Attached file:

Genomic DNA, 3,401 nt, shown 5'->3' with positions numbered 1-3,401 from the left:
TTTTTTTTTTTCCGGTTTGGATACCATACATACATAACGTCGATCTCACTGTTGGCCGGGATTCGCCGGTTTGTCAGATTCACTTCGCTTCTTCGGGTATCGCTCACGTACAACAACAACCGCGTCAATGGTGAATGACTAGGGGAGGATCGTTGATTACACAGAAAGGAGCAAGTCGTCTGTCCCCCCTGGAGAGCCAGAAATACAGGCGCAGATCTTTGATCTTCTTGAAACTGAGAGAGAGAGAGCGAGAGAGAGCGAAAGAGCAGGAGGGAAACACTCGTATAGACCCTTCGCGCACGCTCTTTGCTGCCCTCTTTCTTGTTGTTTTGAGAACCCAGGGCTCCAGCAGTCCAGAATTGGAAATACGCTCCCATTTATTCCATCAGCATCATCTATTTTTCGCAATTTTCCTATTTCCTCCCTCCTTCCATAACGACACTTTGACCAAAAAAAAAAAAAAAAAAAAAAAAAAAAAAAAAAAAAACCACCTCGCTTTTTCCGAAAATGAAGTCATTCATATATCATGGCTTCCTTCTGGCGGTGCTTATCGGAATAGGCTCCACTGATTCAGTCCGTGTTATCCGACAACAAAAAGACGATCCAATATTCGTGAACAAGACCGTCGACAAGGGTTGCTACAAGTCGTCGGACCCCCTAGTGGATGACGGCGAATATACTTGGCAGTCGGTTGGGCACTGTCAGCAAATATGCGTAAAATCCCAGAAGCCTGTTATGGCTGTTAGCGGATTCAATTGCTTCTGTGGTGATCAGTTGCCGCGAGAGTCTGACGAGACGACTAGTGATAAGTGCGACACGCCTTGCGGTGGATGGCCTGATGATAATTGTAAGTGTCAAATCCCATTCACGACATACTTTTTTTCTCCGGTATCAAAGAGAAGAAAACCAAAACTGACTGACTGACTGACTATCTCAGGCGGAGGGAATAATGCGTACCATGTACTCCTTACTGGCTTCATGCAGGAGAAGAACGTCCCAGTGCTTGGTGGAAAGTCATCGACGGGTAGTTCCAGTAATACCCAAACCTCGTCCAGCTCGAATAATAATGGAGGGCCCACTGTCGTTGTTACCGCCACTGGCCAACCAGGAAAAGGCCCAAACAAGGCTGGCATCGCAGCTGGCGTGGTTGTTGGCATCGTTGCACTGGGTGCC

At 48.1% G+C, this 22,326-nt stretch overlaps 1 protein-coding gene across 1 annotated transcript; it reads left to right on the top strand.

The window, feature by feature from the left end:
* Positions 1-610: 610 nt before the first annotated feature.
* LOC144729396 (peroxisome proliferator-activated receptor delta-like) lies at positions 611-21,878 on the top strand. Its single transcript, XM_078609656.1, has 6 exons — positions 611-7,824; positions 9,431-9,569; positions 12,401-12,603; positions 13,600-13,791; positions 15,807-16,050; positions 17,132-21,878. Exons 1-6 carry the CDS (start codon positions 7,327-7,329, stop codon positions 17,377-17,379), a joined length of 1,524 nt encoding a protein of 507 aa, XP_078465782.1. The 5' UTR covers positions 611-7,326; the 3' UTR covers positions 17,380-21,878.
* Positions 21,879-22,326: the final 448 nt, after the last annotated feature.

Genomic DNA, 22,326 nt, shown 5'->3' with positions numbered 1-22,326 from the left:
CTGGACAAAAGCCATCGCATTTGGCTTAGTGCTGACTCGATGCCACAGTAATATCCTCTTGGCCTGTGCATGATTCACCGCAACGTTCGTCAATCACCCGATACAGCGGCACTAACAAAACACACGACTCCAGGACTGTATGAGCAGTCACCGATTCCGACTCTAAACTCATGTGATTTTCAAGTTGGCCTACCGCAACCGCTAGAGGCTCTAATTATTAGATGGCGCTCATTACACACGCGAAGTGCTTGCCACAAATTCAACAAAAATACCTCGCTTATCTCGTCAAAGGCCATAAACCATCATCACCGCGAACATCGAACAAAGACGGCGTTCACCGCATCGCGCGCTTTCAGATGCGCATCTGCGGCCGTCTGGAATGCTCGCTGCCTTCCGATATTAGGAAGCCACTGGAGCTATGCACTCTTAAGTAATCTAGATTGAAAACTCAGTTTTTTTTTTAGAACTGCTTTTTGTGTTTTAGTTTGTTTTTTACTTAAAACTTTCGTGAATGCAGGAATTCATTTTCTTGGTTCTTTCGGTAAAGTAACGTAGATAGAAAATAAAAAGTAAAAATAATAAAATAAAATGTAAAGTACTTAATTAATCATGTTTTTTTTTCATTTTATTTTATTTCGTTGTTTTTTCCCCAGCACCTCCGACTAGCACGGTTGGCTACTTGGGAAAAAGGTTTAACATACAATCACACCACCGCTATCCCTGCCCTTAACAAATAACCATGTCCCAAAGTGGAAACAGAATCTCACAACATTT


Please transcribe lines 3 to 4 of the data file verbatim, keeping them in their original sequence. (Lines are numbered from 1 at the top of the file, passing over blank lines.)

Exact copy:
At 48.1% G+C, this 22,326-nt stretch overlaps 1 protein-coding gene across 1 annotated transcript; it reads left to right on the top strand.

The window, feature by feature from the left end: